- Our choices have a cumulative effect over time.
What we do day in and day out matters. Your habits (physical, emotional, and spiritual) every day, week, month, and year are setting patterns for the rest of your life. Our lifestyle choices now will affect our health later, even if it’s many years down the road. For example, you begin building plaque in the arteries in your 20s, which expands over time, many times leading to blockage and results in heart disease or a stroke. Will this happen at age 23? Likely not. Is it as urgent as studying for finals, getting to work on time, or taking care of a screaming toddler? Definitely not. It’s understandable that many people don’t prioritize their health until receiving a diagnosis at age 50 that requires them to make a change. Though it may not be evident for many years, you will reap what you’ve sown over many years: the benefits of healthy habits or the consequences of cumulative neglect. Positive lifestyle changes could seem minor, but they are worthwhile because they can cause major benefits later.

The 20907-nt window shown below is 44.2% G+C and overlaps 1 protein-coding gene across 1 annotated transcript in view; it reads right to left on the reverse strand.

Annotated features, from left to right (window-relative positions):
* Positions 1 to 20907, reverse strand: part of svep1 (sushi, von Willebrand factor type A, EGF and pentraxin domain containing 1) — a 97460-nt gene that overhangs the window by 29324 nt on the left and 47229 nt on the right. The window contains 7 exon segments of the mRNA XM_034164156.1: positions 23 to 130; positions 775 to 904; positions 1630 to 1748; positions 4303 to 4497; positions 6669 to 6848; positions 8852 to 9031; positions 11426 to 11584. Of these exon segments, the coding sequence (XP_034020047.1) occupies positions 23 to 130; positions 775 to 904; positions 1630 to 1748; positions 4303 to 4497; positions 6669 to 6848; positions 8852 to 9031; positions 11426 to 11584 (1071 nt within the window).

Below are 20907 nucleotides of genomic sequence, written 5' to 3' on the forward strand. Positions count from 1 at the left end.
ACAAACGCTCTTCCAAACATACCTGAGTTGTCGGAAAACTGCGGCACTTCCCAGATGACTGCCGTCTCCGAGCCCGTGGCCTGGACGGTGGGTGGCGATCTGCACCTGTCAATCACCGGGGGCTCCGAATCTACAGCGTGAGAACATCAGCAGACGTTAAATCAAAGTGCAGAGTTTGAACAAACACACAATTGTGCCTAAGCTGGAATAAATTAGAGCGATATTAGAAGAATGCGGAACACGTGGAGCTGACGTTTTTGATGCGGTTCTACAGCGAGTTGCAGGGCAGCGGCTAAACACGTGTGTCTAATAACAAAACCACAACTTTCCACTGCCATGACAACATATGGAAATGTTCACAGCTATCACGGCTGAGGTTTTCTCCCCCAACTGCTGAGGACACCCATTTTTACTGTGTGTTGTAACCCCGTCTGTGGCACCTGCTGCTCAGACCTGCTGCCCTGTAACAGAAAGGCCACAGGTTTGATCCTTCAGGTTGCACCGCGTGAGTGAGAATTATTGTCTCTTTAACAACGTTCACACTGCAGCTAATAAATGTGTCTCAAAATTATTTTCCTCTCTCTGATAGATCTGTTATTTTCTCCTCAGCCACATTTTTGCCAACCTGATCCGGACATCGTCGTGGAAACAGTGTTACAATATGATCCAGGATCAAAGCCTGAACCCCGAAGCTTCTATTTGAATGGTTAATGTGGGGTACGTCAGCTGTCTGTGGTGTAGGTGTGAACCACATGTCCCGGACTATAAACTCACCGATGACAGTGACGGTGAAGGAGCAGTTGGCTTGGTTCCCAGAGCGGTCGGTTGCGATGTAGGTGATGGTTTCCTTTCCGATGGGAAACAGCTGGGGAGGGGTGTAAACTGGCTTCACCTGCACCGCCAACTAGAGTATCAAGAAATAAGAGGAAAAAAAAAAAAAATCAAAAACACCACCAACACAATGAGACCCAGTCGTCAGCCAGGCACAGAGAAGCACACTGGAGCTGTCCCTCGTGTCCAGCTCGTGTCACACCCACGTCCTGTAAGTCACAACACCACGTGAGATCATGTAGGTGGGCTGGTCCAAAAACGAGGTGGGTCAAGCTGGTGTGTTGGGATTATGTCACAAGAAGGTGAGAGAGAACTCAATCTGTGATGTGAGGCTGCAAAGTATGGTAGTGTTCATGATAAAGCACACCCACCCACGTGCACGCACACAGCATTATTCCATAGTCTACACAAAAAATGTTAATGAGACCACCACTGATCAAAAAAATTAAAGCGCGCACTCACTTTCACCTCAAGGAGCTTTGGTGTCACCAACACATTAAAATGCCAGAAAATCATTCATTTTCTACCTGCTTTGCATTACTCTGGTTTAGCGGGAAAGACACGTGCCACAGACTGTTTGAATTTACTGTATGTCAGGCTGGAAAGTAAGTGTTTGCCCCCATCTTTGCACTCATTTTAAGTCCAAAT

- Pursue healthy behaviors, not just a number on a scale.
Our culture equates thinness with health, but non-scale indicators are just as important: energy levels, quality of sleep, blood pressure, blood sugar or cholesterol levels, stress management, physical activity, and the list goes on. When done in a healthy way, weight loss can render positive health benefits, but we can’t pursue weight loss or weight gain for appearance sake alone – “getting healthy” should be centered around increasing behaviors that improve your health, no matter how (or if) your body changes as a result.
- Focus on what you eat, not what you restrict.
Many weight loss programs or fad diets promote cutting out entire food groups or extreme calorie restriction. Sure, if you eat 1,000 calories a day, you will lose weight, but is what you’re eating benefiting your health? Eliminating sweets or following a low fat doesn’t necessarily mean you’re eating healthy. We can get into specifics in a future article, but these broad questions can help determine if what you are eating is benefitting your health: